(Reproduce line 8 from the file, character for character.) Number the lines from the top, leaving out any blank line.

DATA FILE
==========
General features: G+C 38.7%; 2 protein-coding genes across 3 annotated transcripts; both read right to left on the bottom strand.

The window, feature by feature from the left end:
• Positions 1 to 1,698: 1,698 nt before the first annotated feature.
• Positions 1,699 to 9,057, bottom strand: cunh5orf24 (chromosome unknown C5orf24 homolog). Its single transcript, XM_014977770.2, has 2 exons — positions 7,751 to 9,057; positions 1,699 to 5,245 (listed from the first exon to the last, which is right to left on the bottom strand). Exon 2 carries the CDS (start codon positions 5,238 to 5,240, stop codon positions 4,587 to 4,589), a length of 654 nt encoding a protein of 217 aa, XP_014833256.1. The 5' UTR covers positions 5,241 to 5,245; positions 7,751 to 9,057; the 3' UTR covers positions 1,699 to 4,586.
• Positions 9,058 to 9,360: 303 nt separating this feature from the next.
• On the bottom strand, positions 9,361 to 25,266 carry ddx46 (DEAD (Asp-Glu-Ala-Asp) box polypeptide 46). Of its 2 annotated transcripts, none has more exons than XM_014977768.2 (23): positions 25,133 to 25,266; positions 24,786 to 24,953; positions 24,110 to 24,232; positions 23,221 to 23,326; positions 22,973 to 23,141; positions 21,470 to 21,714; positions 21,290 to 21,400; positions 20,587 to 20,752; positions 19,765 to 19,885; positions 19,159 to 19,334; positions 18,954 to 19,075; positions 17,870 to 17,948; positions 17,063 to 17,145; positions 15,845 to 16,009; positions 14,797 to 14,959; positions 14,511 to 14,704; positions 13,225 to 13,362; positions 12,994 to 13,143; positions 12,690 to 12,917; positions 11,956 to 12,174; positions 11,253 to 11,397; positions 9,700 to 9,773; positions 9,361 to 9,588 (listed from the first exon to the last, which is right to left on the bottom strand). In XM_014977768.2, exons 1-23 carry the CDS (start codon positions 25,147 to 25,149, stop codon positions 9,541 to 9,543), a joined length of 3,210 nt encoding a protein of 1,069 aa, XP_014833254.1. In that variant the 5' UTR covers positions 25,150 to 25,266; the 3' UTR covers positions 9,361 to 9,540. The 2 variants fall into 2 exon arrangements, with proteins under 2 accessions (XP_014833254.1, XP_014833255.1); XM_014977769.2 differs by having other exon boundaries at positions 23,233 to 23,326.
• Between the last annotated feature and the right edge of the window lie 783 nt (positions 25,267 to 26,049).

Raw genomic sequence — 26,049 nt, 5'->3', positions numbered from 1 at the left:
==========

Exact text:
Raw genomic sequence — 26,049 nt, 5'->3', positions numbered from 1 at the left: